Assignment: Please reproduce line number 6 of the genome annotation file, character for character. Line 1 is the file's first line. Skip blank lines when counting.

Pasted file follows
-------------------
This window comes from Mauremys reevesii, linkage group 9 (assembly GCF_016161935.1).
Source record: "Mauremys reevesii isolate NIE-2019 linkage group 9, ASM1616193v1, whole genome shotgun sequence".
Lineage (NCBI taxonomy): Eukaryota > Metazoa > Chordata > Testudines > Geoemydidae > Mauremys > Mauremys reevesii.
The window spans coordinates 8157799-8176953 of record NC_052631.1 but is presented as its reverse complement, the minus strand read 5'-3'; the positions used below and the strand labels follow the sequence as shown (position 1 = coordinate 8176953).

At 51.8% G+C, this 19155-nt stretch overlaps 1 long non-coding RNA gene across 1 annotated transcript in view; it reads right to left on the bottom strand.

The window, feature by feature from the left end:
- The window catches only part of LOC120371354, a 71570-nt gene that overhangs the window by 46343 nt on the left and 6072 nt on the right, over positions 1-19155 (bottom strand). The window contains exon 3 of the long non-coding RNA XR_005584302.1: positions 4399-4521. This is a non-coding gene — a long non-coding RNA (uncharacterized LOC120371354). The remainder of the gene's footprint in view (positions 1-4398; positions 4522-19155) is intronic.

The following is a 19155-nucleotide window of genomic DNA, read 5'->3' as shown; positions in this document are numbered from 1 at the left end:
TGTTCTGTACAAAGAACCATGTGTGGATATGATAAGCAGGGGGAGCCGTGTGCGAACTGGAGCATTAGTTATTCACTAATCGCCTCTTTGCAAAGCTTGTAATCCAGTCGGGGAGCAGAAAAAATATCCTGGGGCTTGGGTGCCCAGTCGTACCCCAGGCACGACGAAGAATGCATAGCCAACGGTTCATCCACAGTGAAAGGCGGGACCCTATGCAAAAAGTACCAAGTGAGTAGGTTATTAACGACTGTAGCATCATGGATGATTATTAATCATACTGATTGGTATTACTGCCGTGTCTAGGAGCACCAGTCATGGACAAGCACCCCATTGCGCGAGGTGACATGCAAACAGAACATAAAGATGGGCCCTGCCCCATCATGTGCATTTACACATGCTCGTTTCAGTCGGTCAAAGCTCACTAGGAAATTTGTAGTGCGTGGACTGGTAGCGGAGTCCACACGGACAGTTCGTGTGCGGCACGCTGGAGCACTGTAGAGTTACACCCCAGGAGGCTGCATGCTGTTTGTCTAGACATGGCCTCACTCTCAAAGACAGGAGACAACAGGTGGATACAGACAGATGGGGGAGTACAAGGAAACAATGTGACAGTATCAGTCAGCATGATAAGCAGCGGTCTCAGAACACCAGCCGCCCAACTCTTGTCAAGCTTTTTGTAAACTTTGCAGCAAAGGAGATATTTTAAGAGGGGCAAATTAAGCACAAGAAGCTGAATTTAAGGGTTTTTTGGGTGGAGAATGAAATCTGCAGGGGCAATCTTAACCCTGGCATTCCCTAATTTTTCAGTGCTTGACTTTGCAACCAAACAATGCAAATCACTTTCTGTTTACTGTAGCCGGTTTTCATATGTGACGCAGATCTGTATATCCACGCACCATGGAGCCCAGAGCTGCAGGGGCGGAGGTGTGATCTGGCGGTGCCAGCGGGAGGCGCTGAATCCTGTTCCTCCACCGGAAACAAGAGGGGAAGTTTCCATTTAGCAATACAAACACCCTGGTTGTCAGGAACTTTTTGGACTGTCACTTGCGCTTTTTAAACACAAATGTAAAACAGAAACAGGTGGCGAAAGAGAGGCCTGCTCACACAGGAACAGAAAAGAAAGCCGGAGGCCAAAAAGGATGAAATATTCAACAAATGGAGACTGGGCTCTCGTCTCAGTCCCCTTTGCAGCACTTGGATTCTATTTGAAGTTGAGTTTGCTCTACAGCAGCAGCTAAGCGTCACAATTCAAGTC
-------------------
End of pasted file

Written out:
The window, feature by feature from the left end: